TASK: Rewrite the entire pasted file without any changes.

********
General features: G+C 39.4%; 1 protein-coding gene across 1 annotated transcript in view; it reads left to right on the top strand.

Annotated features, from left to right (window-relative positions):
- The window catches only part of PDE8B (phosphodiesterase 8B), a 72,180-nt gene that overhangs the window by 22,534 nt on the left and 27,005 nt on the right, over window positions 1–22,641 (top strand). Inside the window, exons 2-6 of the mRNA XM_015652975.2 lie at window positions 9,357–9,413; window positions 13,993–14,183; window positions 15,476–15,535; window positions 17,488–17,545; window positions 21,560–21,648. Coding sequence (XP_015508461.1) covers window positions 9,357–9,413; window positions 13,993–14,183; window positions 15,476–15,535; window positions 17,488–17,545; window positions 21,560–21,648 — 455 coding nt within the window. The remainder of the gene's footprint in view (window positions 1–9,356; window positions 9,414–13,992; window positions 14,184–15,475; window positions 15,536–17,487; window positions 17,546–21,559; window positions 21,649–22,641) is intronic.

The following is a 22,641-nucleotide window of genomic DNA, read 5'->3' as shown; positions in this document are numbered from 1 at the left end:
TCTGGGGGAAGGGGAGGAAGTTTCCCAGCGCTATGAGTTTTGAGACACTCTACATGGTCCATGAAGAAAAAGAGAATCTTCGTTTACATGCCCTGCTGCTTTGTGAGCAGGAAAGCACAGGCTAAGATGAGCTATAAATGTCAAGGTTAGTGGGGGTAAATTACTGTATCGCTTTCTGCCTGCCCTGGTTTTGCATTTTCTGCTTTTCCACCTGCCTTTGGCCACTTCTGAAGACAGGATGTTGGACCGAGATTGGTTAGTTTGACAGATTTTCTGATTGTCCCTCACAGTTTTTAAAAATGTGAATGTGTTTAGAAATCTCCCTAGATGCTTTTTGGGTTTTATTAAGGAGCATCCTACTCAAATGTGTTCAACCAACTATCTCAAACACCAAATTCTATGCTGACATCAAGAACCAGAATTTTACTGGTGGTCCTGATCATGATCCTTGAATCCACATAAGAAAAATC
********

General features: G+C 39.4%; 1 protein-coding gene across 1 annotated transcript in view; it reads left to right on the top strand.

Annotated features, from left to right (window-relative positions):
- The window catches only part of PDE8B (phosphodiesterase 8B), a 72,180-nt gene that overhangs the window by 22,534 nt on the left and 27,005 nt on the right, over window positions 1–22,641 (top strand). Inside the window, exons 2-6 of the mRNA XM_015652975.2 lie at window positions 9,357–9,413; window positions 13,993–14,183; window positions 15,476–15,535; window positions 17,488–17,545; window positions 21,560–21,648. Coding sequence (XP_015508461.1) covers window positions 9,357–9,413; window positions 13,993–14,183; window positions 15,476–15,535; window positions 17,488–17,545; window positions 21,560–21,648 — 455 coding nt within the window. The remainder of the gene's footprint in view (window positions 1–9,356; window positions 9,414–13,992; window positions 14,184–15,475; window positions 15,536–17,487; window positions 17,546–21,559; window positions 21,649–22,641) is intronic.

The following is a 22,641-nucleotide window of genomic DNA, read 5'->3' as shown; positions in this document are numbered from 1 at the left end:
TCTGGGGGAAGGGGAGGAAGTTTCCCAGCGCTATGAGTTTTGAGACACTCTACATGGTCCATGAAGAAAAAGAGAATCTTCGTTTACATGCCCTGCTGCTTTGTGAGCAGGAAAGCACAGGCTAAGATGAGCTATAAATGTCAAGGTTAGTGGGGGTAAATTACTGTATCGCTTTCTGCCTGCCCTGGTTTTGCATTTTCTGCTTTTCCACCTGCCTTTGGCCACTTCTGAAGACAGGATGTTGGACCGAGATTGGTTAGTTTGACAGATTTTCTGATTGTCCCTCACAGTTTTTAAAAATGTGAATGTGTTTAGAAATCTCCCTAGATGCTTTTTGGGTTTTATTAAGGAGCATCCTACTCAAATGTGTTCAACCAACTATCTCAAACACCAAATTCTATGCTGACATCAAGAACCAGAATTTTACTGGTGGTCCTGATCATGATCCTTGAATCCACATAAGAAAAATC